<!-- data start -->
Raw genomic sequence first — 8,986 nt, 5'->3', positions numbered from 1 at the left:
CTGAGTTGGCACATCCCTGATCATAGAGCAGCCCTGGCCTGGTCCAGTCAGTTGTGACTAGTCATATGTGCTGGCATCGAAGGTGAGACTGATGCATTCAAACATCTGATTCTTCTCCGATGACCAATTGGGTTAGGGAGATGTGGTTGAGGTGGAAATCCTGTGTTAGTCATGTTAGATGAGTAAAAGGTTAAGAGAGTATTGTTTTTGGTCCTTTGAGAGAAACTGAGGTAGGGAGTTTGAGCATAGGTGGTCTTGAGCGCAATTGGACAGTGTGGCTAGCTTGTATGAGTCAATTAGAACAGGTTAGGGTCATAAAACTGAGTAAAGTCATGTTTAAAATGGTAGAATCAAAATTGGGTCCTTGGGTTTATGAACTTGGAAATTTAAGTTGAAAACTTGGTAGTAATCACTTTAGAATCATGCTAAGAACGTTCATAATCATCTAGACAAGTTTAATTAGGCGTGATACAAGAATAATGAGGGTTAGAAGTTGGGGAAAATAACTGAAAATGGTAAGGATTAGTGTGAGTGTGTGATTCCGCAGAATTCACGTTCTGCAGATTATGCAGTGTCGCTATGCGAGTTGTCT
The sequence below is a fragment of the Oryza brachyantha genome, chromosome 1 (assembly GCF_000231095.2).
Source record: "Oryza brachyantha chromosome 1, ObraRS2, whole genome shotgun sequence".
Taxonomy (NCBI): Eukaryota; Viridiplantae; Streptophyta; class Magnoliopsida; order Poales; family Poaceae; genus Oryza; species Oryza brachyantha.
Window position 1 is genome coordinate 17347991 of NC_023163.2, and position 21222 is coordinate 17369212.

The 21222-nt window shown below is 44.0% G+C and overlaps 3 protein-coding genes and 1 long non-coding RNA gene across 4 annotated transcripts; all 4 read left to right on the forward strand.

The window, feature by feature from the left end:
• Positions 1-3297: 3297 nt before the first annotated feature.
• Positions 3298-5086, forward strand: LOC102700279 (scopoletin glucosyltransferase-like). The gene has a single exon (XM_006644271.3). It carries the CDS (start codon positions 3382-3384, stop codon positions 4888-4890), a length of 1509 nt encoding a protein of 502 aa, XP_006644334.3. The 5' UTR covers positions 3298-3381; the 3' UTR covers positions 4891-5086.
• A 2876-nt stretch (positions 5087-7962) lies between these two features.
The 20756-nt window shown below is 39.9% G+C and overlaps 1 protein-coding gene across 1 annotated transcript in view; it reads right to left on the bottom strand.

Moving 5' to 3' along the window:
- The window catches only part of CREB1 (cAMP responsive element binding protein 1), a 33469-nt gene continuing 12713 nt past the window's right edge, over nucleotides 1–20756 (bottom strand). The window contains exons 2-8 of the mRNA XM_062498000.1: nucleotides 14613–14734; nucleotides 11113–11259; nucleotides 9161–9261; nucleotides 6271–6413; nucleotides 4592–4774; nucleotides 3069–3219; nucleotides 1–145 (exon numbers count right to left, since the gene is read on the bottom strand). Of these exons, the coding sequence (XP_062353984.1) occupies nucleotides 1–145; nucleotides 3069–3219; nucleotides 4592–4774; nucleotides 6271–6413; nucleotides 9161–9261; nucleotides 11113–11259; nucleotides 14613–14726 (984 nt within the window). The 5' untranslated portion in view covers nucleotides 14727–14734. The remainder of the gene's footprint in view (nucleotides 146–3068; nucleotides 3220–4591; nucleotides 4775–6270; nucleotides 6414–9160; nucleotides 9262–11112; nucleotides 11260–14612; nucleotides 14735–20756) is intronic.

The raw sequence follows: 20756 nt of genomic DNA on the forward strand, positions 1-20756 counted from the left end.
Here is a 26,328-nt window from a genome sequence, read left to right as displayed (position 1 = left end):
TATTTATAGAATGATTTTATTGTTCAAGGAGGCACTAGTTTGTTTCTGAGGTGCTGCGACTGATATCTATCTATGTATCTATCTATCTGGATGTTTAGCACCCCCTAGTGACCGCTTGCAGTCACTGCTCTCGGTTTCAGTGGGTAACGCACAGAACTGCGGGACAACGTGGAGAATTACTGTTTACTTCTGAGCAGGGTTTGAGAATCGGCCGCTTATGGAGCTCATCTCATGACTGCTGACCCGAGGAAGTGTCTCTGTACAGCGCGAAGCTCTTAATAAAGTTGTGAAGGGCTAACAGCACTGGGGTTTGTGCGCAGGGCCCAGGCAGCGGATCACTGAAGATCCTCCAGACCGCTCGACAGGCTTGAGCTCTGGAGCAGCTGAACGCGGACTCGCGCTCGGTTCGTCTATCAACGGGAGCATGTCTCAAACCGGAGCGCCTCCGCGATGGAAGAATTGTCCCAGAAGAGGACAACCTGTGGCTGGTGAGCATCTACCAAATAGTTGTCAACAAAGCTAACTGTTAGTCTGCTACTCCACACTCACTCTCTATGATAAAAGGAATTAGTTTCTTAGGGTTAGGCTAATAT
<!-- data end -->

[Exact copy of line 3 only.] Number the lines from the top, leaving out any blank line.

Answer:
The sequence below is a fragment of the Oryza brachyantha genome, chromosome 1 (assembly GCF_000231095.2).